I think it is used to make Shanton broth for a lot of chinese dishes. Anybody out there tried to make this?

          1. re: MakingSense

            when making brown beans use the drippings in place of water use the bone on the next batch of beans always keep enough water in the cooking beans. after the first day make chili both are good with corn bread u can use it in any green bean dried frozen fresh or canned...
            lots of greens can be cooked in the drippings. anything u could add ham or beacon to. use it with the ham grease
            (if u need to use more shortening to make enough grease) to make gravy put it in your stew add normal fixens ....

          2. There's few things I like better than a ham-based risotto or orzotto. And home-made stock? Well worth finding the freezer space. As for making it, I put ham in water and simmer it until the ham is done. The only secret is to use damn good ham.

            3 Replies
            1. re: Ferdzy

              I like to cook my stock way down before freezing it. That way, an ice-cube sized amount will do a pot of soup.

              1. re: jvanderh

                Ham demi, exactly.
                I was trying to think of a sauce that you could drizzle over other cuts made of ham demi, butter, a bit of desired herb and maybe some shot of brandy or port, or marsala...
                Just a variation of a prety standard sauce with beef or chicken stock. have no reason to think it would not be good with ham stock...

                Might be good on pork chops, over polenta or maybe even roast chicken to give that smoky element....

              2. re: Ferdzy

                +1 to risotto. We make arancini a lot, and ham stock makes the arborio even sweeter.

              3. I don't feel complete unless I have ham stock in the freezer! Whenever I buy a smoked ham, I save the bone and scraps for stock (I do not ever do this with a glazed or honeybaked ham). Cover with water, and simmer for a couple hours. Strain and return to pot. I usually reduce mine a lot, so I can fit more in the freezer, just add water when you use it. While it's reducing, pick the good pieces from the bone to add back to the stock before you freeze it. I usually freeze flat in ziplocs, that way if I only need a little (like to flavor collards/kale/mustard greens, etc) I can break a chunk off.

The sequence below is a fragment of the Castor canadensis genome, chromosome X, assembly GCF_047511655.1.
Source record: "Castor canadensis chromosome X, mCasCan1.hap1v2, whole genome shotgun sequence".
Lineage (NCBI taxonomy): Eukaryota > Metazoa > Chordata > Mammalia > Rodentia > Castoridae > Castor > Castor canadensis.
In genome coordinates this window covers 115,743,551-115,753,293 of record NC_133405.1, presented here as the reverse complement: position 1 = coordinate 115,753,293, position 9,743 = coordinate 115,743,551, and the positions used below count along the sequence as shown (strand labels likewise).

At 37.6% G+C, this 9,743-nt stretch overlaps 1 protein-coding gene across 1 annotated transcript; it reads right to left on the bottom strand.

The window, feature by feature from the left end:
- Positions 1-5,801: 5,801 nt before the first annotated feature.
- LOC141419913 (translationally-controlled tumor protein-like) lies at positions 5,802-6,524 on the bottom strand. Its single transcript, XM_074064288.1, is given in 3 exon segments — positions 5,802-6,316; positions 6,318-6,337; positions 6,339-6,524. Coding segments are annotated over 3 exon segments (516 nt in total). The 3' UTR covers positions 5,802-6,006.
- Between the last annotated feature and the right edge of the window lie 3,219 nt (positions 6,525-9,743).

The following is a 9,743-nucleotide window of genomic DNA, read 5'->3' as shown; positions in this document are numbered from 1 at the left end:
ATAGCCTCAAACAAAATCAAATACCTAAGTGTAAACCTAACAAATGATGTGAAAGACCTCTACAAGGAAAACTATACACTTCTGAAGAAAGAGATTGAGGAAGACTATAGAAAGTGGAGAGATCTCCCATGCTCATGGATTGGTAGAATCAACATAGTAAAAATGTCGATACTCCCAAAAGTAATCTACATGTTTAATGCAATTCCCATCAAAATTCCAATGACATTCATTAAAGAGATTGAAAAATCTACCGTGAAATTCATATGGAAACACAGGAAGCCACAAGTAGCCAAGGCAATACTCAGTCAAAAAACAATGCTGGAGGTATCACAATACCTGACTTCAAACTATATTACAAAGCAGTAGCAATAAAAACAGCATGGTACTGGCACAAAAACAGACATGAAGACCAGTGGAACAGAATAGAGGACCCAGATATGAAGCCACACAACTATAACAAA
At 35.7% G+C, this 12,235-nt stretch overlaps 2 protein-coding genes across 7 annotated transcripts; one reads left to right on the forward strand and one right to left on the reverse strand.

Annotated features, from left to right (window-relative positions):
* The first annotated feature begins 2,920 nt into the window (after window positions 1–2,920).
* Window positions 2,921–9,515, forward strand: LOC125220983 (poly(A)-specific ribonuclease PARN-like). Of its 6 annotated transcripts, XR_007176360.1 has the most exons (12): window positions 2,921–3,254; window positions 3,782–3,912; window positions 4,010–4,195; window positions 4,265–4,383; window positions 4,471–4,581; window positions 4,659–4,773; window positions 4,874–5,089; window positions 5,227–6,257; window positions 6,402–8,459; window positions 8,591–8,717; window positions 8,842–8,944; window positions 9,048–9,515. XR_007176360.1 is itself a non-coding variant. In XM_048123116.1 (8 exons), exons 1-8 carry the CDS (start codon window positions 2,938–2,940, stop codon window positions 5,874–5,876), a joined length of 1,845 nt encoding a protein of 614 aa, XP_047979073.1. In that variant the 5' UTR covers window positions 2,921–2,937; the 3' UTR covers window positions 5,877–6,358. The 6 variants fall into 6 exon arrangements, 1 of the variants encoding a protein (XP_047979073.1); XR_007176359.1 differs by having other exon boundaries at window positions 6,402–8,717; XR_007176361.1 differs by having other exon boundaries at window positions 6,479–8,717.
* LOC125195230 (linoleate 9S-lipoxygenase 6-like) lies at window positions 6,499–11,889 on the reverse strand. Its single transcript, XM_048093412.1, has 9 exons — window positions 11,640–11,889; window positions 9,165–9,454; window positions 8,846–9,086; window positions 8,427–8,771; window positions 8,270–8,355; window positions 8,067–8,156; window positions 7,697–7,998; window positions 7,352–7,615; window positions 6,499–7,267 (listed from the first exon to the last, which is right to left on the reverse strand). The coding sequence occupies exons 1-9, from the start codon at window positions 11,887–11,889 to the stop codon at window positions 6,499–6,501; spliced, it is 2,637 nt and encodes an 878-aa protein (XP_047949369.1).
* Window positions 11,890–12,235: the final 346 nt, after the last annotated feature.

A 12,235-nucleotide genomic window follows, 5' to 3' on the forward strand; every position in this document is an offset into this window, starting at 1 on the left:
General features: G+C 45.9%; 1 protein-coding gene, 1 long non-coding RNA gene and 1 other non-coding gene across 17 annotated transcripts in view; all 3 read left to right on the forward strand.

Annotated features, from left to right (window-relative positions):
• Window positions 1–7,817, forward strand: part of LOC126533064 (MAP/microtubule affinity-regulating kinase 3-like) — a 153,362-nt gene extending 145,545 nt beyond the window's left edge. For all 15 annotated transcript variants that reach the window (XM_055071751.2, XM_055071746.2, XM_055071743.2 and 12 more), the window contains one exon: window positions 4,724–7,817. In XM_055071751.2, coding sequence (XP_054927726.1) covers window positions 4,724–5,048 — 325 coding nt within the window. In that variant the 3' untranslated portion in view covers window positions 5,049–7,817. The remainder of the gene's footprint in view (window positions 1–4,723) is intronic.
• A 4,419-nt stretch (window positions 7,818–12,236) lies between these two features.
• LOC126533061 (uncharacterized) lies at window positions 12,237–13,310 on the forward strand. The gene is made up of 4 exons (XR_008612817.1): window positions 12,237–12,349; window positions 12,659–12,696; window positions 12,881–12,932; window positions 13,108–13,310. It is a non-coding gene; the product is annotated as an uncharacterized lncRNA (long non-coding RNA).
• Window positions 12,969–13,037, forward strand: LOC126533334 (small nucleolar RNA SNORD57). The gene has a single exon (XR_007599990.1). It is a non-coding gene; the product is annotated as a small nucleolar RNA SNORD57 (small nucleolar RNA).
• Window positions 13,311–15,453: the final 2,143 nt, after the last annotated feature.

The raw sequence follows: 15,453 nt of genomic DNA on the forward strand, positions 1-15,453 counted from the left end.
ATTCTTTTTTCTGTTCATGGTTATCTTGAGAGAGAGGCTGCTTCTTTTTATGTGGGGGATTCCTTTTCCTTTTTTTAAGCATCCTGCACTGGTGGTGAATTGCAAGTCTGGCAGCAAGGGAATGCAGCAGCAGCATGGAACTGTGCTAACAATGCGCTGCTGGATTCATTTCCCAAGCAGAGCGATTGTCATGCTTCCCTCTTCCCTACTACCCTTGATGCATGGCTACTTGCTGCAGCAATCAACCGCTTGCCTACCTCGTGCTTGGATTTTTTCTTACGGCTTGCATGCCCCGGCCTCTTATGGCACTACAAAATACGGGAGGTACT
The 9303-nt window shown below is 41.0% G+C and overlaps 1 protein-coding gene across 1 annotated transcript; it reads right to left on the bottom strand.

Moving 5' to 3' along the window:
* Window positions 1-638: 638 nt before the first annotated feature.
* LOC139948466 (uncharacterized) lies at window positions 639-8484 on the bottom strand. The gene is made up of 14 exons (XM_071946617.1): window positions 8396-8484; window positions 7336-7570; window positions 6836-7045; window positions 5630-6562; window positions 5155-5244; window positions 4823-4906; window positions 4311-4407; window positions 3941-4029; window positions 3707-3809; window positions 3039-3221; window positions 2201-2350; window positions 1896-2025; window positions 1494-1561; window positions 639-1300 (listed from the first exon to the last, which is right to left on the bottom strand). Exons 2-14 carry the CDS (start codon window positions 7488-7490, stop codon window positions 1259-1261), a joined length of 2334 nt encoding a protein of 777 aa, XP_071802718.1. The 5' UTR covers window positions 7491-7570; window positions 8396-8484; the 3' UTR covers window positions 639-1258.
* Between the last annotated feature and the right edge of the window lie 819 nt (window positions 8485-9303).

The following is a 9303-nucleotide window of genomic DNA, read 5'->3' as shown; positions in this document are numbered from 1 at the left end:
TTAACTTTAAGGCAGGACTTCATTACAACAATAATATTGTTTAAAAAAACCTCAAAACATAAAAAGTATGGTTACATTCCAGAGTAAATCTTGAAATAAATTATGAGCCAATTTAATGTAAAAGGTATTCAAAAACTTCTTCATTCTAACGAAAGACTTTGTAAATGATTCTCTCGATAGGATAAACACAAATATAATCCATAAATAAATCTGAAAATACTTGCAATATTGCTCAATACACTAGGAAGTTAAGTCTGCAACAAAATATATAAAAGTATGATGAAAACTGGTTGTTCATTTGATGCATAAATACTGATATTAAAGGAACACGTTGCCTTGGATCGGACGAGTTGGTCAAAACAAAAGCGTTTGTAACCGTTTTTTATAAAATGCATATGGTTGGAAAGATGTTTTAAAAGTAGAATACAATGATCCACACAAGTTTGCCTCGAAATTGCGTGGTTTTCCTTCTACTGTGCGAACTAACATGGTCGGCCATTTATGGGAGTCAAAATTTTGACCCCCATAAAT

Mostly, I make plain ole bean soup. Navy beans in that rich stock with the added ham bits, add some grated carrot and/or chopped celery and onion sometimes. Nothing beats that, with a big squirt of hot sauce and some hot buttered cornbread. Plain food, but fabulous. Peace!

                1. It never occurred to me to make and freeze ham stock but now I'm inspired. Obviously it would be great for bean or pea soups when you don't have a ham bone on hand. But I love the idea of pumpkin/squash-type soups and ramen broth. It would be good in anything you'd put a little bit of bacon into wouldn't it? I start a lot of soups and stews with a couple of slices of bacon so it would be useful to have one-cup containers for this purpose. Also for braising greens. You could use it for making rice which you plan on turning into fried rice.

                  1 Reply
                  1. re: cinnamon girl

                    Great idea on using it to make rice....the stock would make for an awesome ham fried rice. I might even throw some kimchee in that too..